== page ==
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You're not likely to see Wednesday night's game on ESPN Classic anytime soon, but a win is a win and the Toronto Raptors (13-22) were able to bounce back after two straight home losses with a 90-72 victory over the Philadelphia 76ers.
Toronto's desire to slow down the attack did not gel with Philly's attempts - often unsuccessful - to implement an up tempo attack. After a turnover-heavy first half that saw 18 cough-ups in total (the Sixers' starting back court of Jrue Holliday and Evan Turner had seven on the night), the Raps pulled away in the second half by protecting the ball, continuing to assert themselves defensively (Philly shot 39.2% from the floor and scored a season-low in points) and getting some productive minutes from the starting quintet.
What was a 42-40 advantage at the break grew thanks to a 48-32 second half showing from the home side.
A shortened bench (only eight Raptors saw the floor) mixed with Fields returning to game shape (and to the starting five) offered the former Knick an opportunity to be a focal point on Wednesday. He wasn't the team's leading scorer (in fact, each of the other four starters outscored him), but he logged the biggest minutes - and deservedly so. On top of recording his first double-double since Feb. 2, 2012, he picked up a +18 on the night and collected three steals while defending a wide span of Sixers, including (at times) Evan Turner, Nick Young and Thaddeus Young.
The Starting Five
During their recent run of success (prior to the two-game slide against Sacramento and Oklahoma City), it seemed as though wins were coming in spite of Toronto's starting line-up rather than because of them. Remember the win over Portland, when 60% of the starting rotation failed to register a point? Anyway, against Philly, the starters were able to compensate for a razor-thin bench by each scoring in double figures (as a unit, they outscored Philly's starters 78-57). And they did so efficiently, shooting a collective 54.8% (34-62) with none of Fields, DeMar DeRozan, Jose Calderon, Amir Johnson and Ed Davis shooting below 50%. Beyond scoring, Fields, Calderon and Johnson finished with double-doubles (Davis came up one rebound shy).
It was clear to anyone on hand on Wednesday that the team's fruitful run of strong attendance figures had come to a halt. The announced 15,629, generous as it always is, still represents a drop of nearly 3,000 from the season's average (still can't figure out how the club ranks 12th league-wide in attendance average). The running joke (well, more like half-joke) among staff was that people had already shifted into hockey mode with the lockout lifted. More accurately, this was a mid-week game against a meh opponent in a game that came after a) the last remnants of people's holiday break and b) a visit by the Thunder.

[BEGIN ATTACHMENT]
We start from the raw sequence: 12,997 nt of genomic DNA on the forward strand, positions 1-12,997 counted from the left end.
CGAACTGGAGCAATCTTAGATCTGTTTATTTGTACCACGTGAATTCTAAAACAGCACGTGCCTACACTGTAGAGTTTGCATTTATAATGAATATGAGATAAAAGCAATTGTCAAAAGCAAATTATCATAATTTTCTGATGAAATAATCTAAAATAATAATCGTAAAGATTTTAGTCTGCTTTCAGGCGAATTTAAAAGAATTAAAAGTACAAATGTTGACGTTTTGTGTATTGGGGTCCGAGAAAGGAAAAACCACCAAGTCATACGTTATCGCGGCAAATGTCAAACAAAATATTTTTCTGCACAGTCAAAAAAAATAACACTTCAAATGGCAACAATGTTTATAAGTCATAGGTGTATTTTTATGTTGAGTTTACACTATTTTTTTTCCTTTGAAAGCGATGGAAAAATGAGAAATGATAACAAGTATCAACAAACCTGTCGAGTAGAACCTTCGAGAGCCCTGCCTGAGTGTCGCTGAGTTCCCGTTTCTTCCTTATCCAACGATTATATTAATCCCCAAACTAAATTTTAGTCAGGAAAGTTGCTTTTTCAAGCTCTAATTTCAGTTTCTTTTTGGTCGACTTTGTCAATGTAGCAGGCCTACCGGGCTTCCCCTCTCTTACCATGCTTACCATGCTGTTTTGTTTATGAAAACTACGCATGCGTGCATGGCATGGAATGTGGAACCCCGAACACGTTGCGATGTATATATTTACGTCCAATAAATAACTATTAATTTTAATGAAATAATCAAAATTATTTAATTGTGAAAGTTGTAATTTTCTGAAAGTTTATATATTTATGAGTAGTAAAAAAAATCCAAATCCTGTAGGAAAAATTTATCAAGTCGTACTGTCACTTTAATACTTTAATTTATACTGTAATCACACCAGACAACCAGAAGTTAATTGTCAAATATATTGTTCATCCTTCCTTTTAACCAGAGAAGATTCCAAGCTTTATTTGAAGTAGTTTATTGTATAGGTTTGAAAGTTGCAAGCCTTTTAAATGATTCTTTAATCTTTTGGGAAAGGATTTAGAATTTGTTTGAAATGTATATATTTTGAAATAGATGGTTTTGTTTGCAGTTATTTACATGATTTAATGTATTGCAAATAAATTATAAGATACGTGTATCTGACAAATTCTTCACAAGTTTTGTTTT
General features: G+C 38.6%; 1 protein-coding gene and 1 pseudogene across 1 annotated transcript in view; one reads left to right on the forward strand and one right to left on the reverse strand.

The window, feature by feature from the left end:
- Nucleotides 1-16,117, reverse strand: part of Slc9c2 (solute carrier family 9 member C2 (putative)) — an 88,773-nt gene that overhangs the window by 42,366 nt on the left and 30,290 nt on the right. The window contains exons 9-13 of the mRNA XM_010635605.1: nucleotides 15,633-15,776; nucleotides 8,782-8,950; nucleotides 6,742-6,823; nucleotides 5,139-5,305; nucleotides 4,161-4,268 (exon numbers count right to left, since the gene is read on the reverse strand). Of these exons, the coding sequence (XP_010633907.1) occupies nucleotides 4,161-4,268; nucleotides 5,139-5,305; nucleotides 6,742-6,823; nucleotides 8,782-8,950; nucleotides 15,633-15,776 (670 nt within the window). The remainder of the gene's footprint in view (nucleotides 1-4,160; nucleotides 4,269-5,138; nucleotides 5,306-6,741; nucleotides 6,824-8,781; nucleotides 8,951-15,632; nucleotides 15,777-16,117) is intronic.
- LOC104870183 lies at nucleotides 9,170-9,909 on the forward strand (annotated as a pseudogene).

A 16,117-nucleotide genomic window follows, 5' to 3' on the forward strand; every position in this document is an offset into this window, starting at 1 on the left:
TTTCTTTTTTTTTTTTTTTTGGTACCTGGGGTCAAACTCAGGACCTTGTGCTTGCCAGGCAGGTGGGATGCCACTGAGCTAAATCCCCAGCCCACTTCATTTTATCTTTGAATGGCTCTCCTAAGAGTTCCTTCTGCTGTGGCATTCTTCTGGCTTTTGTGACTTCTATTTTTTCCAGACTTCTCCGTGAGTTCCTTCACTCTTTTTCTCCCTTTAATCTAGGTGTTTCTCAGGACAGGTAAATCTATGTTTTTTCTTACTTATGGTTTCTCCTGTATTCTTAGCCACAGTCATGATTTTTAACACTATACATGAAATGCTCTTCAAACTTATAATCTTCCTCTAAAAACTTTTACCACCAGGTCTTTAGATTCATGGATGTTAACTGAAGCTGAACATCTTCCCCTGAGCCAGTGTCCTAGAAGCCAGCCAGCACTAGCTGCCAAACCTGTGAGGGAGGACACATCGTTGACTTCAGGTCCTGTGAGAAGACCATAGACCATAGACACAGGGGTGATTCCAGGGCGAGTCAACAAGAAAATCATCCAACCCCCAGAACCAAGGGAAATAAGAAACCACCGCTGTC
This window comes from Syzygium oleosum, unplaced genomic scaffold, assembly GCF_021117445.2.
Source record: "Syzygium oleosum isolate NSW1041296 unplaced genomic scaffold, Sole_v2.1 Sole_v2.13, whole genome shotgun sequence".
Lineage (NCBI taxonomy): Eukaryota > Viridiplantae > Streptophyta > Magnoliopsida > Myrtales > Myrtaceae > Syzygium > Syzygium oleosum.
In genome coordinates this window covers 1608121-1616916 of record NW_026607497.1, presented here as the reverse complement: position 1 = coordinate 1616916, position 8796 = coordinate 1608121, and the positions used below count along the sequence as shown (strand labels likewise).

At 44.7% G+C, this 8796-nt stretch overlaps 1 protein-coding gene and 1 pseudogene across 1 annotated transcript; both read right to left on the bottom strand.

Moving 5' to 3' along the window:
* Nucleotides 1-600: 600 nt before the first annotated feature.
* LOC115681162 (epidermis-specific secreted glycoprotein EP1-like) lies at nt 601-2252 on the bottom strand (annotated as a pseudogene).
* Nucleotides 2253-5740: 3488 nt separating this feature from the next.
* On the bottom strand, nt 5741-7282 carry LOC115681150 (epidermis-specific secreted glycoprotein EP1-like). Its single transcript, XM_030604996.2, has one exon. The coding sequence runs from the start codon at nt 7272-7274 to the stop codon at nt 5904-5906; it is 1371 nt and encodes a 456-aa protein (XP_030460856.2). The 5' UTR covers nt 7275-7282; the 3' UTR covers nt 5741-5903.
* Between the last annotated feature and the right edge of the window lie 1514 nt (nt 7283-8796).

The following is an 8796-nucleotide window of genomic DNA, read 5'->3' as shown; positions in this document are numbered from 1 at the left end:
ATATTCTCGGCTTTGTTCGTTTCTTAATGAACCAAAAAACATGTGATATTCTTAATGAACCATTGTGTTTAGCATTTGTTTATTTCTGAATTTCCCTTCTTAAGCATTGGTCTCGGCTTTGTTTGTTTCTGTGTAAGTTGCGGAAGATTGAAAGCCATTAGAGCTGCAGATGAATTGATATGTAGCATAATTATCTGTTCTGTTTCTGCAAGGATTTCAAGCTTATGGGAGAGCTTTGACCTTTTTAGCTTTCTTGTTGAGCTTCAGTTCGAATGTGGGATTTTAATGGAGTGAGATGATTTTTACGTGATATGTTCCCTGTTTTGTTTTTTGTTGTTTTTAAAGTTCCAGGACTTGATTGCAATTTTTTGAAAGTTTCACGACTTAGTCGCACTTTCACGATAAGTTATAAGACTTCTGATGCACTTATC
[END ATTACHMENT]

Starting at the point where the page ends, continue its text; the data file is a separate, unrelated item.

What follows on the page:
Recently (read: before his ankle sprain), it was Terrence Ross who couldn't build on a breakout showing with a strong follow-up performance. This time, it was Alan Anderson who failed to recapture the magic of Sunday's 27-point outing against OKC. Getting passed up for the start in favour of Fields, Anderson couldn't get into a rhythm against Philly, managing just nine points on 4-13 shooting while also picking up a trio of fouls and turnovers.
- Scary happenings in section 108 during the fourth quarter, with a reported violent seizure creating a rather chaotic scene. Luckily, the response was very quick and there didn't seem to be any serious damage done.
- Interesting to hear rumblings of a potential Calderon/Davis for Rudy Gay deal. Yes, it's just a rumor, but Raptor deals have been known to leak in the past and this one would offer an interesting sign of a franchise that feels like they're ready to take the next step. Or, you know, a general manager (the only Bryan/Brian left, incidentally) feeling the heat and trying to bring about job-saving improvement.
A Friday night visit from the Charlotte Bobcats (7:00pm, TSN) brings good news and potential bad news for the Raps. Good news is that the Bobcats come in having won just two of their last 22 games and might be without centre Byron Mullens (ankle sprain). The disconcerting news is that Toronto is 0-1 against Charlotte this season and those two wins happen to be road victories (in Chicago and Detroit) which have come over the past four games.
Prediction: Raptors 98, Bobcats 96 (23-7 this season)